Digitale und analoge Lernwelten erschließen – The Concept of a Teacher- Training Seminar on Connecting the Analogue and Digital Worlds in German as a Foreign Language Teaching.

Denis Weger


Social and digital media are an essential part of today’s teenagers’ and students’ lives. Yet many teachers around the world are still hesitant to integrate these media into their curricula. The mere use of technology does not improve the students’ learning outcomes, which is why we need to use technological tools adequatley within a well-grounded didactical setting in order to stimulate a more student-centred learning (Blake, 2013; Meister & Shalaby, 2014; Shelby-Caffey et al., 2014). The objective of the teacher-training seminar presented in this article was to promote the use of various technological tools among an international group of teachers of German as a foreign language. They were given the opportunity to experience some benefits of computer assisted language learning (CALL) first hand with the goal of breaking down some barriers and developing a less fearful attitude towards technological-enhanced language teaching.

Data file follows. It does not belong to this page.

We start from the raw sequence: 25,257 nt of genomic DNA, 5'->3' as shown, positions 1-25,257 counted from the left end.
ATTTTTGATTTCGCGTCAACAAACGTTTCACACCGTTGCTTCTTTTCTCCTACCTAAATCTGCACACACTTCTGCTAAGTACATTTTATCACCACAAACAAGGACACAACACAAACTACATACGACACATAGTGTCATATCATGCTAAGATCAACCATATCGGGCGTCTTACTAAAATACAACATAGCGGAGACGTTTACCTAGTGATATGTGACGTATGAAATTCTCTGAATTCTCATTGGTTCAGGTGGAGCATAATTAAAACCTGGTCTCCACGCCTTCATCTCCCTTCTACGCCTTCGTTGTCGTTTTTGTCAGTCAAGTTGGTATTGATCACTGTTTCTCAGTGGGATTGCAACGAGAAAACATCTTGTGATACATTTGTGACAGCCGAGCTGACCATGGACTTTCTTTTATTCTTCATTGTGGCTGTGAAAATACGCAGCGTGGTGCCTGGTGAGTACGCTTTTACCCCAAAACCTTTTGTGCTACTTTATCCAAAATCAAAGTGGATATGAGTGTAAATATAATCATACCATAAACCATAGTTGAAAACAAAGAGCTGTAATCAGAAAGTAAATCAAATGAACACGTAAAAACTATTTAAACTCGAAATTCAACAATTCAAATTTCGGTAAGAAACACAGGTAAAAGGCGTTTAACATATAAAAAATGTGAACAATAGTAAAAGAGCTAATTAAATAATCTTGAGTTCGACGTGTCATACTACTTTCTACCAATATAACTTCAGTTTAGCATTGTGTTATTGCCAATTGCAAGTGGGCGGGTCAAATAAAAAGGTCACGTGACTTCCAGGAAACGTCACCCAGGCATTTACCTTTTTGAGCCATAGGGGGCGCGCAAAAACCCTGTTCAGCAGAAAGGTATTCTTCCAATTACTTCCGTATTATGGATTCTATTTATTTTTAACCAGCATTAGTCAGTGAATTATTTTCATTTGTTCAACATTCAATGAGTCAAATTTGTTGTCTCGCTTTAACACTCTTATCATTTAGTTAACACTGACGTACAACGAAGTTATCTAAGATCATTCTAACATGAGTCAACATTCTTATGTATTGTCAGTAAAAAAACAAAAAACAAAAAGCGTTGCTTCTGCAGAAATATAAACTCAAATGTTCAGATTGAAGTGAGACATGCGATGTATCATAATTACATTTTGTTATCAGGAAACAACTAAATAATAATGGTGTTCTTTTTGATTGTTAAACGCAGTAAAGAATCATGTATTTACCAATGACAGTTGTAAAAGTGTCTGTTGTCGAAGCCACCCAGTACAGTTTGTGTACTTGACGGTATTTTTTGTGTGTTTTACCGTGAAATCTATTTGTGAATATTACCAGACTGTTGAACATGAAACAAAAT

In workshops on topics such as digital storytelling, blogging, podcasting and different audio tools, participants could not only try out different tools and didactical approaches but also learn how the presented tasks stimulate the development of all four skills (Buchberger et al., 2011). Other workshops and lectures focused on critically reflecting the use of modern technology by making data protection, behaviourist use of modern technology and quality criteria of digital tools the subject of discussion. Group tasks such as the collaborative production of a seminar blog and a digital story should further link experiences from “outside“ with the digital world and give seminar participants even more opportunity to extend their digital literacy. At the end of this article, some data regarding the potential impact of such seminars on the participants’ perception of CALL are discussed.

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Editor-in-Chief: Prof Norbert Pachler
UCL Institute of Education, University College London
ISSN 1746-9082